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With short odds on sunshine and an adorable historic downtown—and tasting rooms pouring some of the best wines in the region—Walla Walla should top any wine lover’s bucket list. But this fall, there are new reasons to visit (or revisit): the opening of a major new resort and two celebrated new dining options. Add to that the recent arrival of Uber, and you’ve got near-perfect conditions for a stellar wine-tasting getaway.
Slated to open sometime this fall is E’ritage, a multimillion-dollar collaboration between Va Piano Vineyards owner Justin Wylie, Seattle chef Jason Wilson and a number of investors. The first phase of the resort, which is located north of town, will include a 10-room bed-and-breakfast and an onsite restaurant tucked along the shores of an artificial lake.
There are increasingly more options to the dreary chain hotels that ring the town or the default accommodation, The Marcus Whitman hotel. (Plans were recently announced for the multi-story Penrose in downtown Walla Walla, with a projected 2018 opening.) Plan well in advance to score one of the cottages at The Inn at Abeja, a lovingly restored farmstead on lush, sprawling grounds, or settle into a quiet, comfy fireplace suite at Walla Faces Inn at the Vineyard. Then, map out your strategy for sampling some of the best wines in the state.
With more than 120 wineries to choose from—including the acclaimed Leonetti Cellar, L’Ecole No. 41 and Woodward Canyon—a visit to Walla Walla can seem overwhelming. As you pore over your options, consider tossing in a few that offer sips with a twist: tasting adventures infused with music, art and even golf.
Photograph by Mikal Wright/Brandy Anderson. Hear local music and enjoy art while tasting wine at The Foundry
Enjoy local live music and a lush, away-from-it-all ambiance just east of downtown, at tucked-away Tranche Cellars. Owned by the Corliss family, Tranche’s new tasting room is at once spacious and intimate, with floor-to-ceiling windows that open onto rolling hills, and a banded wooden ceiling reminiscent of a wine barrel. Be sure to visit on a late Friday afternoon, when you can take in everything from coffeehouse guitar to alt-rock while sipping by the fire pit on the tranquil estate.
On the south side of town you’ll find cult darling Sleight of Hand Cellars, where Pearl Jam–obsessed winemaker Trey Busch has created a tasting room like no other. His vast vinyl collection spins amid a veritable Pearl Jam museum, and the wine club includes digital downloads from Sub Pop Records with every shipment. (Get a local preview at Sleight of Hand’s new tasting room in Seattle’s SoDo district.)
Art lovers shouldn’t miss the sculpture garden at Foundry Vineyards, the labor-of-love gallery and winery created by the family behind the internationally acclaimed Walla Walla Foundry. On display now in the garden: “Azlon,” a hypnotic kinetic sculpture by Orcas Island’s Anthony Howe; this month, the indoor gallery is featuring works by local artist Keiko Hara.
Head a few miles west of town to soak up the sweeping views and spectacular glass art at Long Shadows Vintners, a collaboration between former Chateau Ste. Michelle CEO Allen Shoup and celebrated international winemakers. Perch in the Chihuly Tasting Room, named for its glorious collection by one of Shoup’s friends, glass artist Dale Chihuly (by appointment, with limited walk-ins). Then, head to nearby Three Rivers Winery for a sip and a swing at the on-site three-hole golf course (clubs and balls provided).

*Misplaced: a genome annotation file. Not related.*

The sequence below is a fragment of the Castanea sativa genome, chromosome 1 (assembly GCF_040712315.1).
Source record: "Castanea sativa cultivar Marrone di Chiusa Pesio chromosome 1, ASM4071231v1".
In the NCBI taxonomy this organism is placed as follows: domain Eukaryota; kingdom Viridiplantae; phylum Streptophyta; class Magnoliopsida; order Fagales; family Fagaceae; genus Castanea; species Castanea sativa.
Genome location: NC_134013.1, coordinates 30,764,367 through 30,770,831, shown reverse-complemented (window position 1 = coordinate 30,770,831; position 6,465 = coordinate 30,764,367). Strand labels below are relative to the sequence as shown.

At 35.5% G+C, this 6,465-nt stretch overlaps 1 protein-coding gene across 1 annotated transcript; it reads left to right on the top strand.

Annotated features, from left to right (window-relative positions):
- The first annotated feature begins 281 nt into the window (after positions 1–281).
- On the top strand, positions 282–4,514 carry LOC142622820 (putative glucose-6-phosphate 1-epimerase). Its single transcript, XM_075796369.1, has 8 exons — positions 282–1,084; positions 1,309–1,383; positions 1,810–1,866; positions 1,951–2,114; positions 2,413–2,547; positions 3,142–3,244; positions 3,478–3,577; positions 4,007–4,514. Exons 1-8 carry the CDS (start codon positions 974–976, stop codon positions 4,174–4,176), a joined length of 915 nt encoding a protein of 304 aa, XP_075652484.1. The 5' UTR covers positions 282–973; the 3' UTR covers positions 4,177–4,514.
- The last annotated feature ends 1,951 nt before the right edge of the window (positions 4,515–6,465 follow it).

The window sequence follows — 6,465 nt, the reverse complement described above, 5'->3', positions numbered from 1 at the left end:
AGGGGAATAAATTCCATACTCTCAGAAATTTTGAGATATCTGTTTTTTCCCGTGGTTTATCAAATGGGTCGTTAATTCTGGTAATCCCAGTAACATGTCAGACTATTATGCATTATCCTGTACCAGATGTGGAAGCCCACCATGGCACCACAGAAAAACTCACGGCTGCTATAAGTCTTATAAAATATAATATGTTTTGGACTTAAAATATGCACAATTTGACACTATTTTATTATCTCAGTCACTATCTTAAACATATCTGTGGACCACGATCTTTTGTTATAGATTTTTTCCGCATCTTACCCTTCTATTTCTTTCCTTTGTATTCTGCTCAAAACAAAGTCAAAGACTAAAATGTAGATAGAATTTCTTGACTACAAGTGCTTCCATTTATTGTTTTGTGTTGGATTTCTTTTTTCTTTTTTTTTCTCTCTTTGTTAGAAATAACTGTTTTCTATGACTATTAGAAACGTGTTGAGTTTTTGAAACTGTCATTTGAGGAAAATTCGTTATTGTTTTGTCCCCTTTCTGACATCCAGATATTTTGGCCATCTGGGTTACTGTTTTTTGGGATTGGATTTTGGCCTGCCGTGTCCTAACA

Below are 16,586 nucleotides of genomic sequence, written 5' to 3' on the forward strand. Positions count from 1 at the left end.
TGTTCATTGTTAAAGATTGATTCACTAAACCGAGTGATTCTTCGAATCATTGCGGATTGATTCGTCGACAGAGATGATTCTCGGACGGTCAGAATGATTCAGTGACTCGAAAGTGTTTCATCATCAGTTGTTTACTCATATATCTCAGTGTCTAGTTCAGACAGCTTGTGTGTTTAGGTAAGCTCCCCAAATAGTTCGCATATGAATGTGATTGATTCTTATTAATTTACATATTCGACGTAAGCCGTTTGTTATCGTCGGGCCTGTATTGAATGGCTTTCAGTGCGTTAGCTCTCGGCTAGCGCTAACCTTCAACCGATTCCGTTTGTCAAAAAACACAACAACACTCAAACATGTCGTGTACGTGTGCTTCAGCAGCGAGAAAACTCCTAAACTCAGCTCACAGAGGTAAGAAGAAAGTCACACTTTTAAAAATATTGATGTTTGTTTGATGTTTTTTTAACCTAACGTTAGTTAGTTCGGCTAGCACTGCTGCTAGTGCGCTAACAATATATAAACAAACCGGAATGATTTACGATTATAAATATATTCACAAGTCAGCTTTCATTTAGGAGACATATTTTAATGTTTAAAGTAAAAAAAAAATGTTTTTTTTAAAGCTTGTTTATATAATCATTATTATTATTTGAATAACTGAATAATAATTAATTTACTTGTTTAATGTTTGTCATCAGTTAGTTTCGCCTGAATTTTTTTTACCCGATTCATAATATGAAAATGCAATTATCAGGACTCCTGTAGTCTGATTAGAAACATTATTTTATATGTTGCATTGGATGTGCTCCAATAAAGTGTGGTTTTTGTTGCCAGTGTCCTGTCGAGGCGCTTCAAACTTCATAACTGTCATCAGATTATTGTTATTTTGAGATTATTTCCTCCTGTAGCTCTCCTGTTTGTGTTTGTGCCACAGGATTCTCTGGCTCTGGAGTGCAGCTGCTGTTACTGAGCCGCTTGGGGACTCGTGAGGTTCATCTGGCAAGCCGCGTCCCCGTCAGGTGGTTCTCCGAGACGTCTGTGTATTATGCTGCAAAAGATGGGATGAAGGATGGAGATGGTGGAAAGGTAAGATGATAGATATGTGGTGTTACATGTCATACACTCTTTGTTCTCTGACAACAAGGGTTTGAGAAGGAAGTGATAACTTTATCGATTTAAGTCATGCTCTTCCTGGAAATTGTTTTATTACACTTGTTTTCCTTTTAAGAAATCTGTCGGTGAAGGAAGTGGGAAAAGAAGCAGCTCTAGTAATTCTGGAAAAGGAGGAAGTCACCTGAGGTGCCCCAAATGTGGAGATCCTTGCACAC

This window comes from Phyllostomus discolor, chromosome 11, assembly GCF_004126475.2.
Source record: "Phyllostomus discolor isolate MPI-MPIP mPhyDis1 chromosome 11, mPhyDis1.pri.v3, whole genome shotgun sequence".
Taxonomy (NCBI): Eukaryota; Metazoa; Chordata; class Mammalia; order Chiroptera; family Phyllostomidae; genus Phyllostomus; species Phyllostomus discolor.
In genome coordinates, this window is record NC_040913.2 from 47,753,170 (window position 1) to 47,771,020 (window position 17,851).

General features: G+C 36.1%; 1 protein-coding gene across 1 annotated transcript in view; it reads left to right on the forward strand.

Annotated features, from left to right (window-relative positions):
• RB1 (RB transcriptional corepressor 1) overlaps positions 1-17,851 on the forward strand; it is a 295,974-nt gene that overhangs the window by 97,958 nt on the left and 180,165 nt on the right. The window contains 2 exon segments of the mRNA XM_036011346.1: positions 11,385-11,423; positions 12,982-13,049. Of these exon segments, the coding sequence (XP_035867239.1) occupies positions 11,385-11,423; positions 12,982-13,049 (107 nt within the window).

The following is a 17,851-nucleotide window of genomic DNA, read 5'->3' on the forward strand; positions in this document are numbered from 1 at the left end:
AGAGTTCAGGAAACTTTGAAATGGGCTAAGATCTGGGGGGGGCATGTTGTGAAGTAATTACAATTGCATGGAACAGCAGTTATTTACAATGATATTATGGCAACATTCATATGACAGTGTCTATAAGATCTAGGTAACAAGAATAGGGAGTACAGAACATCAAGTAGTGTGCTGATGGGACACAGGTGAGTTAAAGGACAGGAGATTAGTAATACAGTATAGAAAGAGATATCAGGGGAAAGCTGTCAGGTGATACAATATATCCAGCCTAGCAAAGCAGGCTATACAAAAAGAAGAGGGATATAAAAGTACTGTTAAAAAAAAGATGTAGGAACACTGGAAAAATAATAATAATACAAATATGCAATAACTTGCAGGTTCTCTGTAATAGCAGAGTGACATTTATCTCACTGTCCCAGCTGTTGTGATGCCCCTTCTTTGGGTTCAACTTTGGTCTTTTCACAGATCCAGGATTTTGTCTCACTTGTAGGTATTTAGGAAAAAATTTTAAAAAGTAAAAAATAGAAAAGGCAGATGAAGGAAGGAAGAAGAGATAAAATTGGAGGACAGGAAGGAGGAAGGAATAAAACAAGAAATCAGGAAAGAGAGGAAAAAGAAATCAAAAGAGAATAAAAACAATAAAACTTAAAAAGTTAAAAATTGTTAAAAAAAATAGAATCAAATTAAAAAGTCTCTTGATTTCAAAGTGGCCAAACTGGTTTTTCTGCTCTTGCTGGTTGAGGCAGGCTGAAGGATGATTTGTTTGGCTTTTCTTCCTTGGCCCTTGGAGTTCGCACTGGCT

Photograph by Emily Riley. Boccone Dolce from Passatempo Taverna
For dinner, book weeks (or better yet, months) in advance for a table at the splendid new Passatempo Taverna, whose bar is led by Northwest cocktail legend Jim German (of the beloved but now-closed Jimgermanbar in nearby Waitsburg), featuring rustic Italian cuisine by executive chef Aaron Mooney, and owned by Mike Martin, founder of the excellent The Walls Vineyards. Also sample hyperlocal food, artfully prepared, at The Ox & Cart, a chic farm-to-table bistro that serves some of the best meals around. Next morning, fortify yourself for a long day of drinking with a bright brunch at The Maple Counter Cafe, where the lines can be long but the blintzes are heavenly. Spare some time to stroll amid the restored Victorian and Beaux Arts buildings of Walla Walla’s historic Main Street, replete with tidy shops, can’t-miss wineries and tasting rooms (Mark Ryan, Cayuse Vineyards), and a Saturday farmers’ market (May–October).
If you’re lucky enough to have several days to spend here, organize your tasting adventure by area—westside, downtown, airport, eastside and southside—taking a day to explore the wineries in each.
Getting there: Walla Walla is about a four-and-a-half-hour drive southeast of Seattle, via I-90 east and I-182 east.
E’ritage, Walla Walla, 1281 Bergevin Springs Road; 509.529.0900
Inn at Abeja, Walla Walla, 2014 Mill Creek Road; 509.522.1234; $325–$625
The Marcus Whitman, Walla Walla, 6 W Rose St.; 509.525.2200; from $149
Walla Faces Inn at the Vineyard, Walla Walla, 254 Wheat Ridge Lane; 877.301.1181; $100–$295
Foundry Vineyards, Walla Walla, 1111 Abadie St.; 509.529.0736
Sleight of Hand Cellars, Walla Walla, 1959 J B George Road; 509.525.3661
Three Rivers Winery, Walla Walla, 5641 U.S. Highway 12; 509.526.9463
Tranche Cellars, Walla Walla, 705 Berney Drive; 509.526.3500
Maple Counter Cafe, Walla Walla, 209 E Alder St.; 509.876.2527
Passatempo Taverna, Walla Walla, 215 W Main St.; 509.876.8822
The Ox & Cart, Walla Walla, 7 1/2 First Ave.; 509.525.9952
FOR YOUR CELLAR
Tranche: 2014 Pape Blanc Estate, $25; 2012 Cabernet Franc Estate, $40
Sleight of Hand: 2014 Levitation Syrah, $45; 2016 Magician’s Assistant Rosé, $18
Foundry: 2013 Malbec, $36; 2013 Cabernet Sauvignon, $42
Long Shadows: 2014 Feather Cabernet Sauvignon, $65; 2014 Poet’s Leap Riesling, $20
The Walls: 2014 The Ramparts Grenache, $46